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ASC Therapeutics Begins Phase I/IIa Trial of Hemophilia A Gene Therapy

NEW YORK – ASC Therapeutics on Wednesday said that the first child with hemophilia A has received its investigational gene therapy ASC618 within a Phase I/IIa trial.

In the Phase I/IIa clinical trial, Milpitas, California-based ASC Therapeutics is evaluating ASC618's safety, tolerability, and preliminary efficacy. "The successful dosing of the first patient is a testament of both our commitment to the hemophilia A community and our team's capability in advancing novel genetic therapies into the clinic," ASC Therapeutics CEO Ruhong Jiang said in a statement.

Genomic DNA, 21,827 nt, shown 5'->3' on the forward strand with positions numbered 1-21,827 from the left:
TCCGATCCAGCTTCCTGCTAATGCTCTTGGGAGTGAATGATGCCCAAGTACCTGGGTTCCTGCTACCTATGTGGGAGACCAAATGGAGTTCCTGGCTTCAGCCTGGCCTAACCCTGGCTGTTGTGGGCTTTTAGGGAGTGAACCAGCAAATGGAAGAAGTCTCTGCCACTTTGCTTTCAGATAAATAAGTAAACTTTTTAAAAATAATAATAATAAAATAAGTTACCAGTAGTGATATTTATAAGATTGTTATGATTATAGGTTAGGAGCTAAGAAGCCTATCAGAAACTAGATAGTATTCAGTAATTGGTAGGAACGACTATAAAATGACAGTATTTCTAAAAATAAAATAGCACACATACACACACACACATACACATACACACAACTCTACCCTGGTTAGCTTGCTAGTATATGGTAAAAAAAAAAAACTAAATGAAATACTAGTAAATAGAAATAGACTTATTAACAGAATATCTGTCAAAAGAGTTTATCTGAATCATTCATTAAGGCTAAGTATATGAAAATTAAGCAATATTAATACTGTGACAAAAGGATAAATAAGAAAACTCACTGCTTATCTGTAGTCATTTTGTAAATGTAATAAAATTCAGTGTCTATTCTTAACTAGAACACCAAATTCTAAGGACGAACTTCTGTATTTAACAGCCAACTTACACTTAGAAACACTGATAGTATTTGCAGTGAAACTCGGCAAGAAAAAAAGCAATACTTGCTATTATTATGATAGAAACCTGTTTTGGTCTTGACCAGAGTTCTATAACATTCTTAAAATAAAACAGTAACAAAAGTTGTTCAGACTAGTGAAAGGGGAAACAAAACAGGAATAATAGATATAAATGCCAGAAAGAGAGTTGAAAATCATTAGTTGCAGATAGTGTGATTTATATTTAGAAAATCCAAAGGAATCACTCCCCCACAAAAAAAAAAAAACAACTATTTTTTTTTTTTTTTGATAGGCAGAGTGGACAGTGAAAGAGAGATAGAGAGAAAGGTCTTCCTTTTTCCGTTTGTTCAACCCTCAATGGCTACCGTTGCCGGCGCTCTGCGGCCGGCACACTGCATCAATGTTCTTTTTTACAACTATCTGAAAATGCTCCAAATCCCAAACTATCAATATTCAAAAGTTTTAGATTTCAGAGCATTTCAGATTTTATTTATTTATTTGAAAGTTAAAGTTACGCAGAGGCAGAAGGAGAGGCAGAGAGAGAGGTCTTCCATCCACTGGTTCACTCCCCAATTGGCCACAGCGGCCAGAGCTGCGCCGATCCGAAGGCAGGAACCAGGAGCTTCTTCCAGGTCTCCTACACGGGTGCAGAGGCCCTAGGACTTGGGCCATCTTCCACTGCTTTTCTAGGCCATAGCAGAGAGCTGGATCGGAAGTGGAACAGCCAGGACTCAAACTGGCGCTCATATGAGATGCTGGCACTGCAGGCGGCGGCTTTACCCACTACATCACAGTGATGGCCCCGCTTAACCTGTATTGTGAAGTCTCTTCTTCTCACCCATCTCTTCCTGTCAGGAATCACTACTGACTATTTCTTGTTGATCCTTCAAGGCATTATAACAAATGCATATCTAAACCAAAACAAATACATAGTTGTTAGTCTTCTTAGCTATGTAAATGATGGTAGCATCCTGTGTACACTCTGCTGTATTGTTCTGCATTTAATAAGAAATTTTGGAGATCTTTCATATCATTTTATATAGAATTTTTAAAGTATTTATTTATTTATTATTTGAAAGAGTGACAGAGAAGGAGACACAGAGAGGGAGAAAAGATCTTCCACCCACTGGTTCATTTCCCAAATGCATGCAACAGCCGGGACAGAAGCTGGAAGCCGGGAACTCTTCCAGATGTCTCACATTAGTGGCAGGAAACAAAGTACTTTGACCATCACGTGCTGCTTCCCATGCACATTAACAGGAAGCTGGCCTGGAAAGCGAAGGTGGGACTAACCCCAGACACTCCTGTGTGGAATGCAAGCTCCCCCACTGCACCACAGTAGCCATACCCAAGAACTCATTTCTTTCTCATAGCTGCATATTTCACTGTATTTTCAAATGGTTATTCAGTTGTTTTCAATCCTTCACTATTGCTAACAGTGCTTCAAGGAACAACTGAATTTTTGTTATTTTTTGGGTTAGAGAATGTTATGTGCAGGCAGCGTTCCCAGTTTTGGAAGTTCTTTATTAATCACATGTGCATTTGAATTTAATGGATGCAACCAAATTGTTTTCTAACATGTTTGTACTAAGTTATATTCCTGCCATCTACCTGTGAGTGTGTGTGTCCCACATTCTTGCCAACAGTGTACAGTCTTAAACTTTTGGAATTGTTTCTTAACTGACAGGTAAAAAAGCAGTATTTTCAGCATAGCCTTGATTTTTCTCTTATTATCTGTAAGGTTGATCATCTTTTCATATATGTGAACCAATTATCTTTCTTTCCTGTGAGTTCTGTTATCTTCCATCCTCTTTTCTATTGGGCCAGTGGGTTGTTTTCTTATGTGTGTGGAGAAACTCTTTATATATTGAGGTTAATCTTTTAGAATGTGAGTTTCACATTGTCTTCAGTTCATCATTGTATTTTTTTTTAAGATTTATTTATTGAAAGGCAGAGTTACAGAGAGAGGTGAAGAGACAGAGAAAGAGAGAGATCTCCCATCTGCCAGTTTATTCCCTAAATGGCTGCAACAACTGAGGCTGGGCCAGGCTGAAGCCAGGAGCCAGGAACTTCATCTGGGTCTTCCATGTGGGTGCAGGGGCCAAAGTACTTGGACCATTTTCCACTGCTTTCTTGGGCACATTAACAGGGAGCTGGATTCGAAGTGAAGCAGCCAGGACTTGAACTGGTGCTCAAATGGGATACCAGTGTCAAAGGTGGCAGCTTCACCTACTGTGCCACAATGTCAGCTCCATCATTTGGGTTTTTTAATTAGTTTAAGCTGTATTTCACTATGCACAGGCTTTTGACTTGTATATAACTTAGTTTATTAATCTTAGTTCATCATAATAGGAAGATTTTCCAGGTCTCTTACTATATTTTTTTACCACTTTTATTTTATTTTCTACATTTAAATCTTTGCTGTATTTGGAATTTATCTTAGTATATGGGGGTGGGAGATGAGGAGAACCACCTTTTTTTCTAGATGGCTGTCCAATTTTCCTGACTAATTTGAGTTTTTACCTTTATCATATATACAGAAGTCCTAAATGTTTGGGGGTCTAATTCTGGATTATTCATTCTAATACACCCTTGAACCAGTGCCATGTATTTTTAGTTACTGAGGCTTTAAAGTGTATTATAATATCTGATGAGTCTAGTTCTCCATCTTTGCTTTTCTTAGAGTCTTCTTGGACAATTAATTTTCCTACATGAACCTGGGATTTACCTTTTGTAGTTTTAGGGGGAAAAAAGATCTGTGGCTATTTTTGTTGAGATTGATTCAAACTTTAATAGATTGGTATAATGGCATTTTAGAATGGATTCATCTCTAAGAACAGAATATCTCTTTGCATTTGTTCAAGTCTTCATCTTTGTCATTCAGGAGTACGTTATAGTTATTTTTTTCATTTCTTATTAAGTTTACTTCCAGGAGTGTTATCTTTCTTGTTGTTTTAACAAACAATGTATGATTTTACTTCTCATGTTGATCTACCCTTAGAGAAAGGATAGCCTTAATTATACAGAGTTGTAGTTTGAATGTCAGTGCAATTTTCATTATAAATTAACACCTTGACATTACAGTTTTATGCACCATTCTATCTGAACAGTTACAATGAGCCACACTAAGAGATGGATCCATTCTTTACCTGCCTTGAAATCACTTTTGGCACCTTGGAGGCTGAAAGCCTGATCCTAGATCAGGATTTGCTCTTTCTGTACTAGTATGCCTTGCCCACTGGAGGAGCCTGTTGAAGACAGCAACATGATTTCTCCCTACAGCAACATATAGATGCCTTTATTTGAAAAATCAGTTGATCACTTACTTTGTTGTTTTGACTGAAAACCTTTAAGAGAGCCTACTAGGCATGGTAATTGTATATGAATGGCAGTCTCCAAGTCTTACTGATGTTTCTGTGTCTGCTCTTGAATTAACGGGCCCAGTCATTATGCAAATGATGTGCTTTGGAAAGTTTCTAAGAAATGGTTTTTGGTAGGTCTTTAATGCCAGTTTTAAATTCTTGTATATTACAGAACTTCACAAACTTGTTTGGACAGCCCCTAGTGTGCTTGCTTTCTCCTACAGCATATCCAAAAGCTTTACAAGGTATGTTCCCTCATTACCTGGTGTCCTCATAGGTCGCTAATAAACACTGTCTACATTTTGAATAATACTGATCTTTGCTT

Hemophilia A is a hereditary hemorrhagic disorder due to a deficit of factor VIII, which causes excessive bleeding. ASC618 uses an adeno-associated virus to deliver a bioengineered, B-domain deleted, codon-optimized chimeric factor VII gene and a minimal-length liver-specific promoter to patients.

ASC618 was developed originally at Emory University based on researchers' work on a next-generation hemophilia A gene therapy. ASC Therapeutics obtained exclusive global rights to develop ASC618 from Expression Therapeutics in 2019 and has since conducted investigational new drug-enabling studies showing that this treatment can bolster factor VIII secretion at lower therapeutic doses compared to other B domain-deleted human factor VIII constructs. In preclinical studies, biosynthesis and secretion of factor VIII increased by tenfold with ASC618.

The US Food and Drug Administration has granted ASC618 fast-track and orphan drug designations, and the European Commission has also deemed the gene therapy an orphan medicinal product.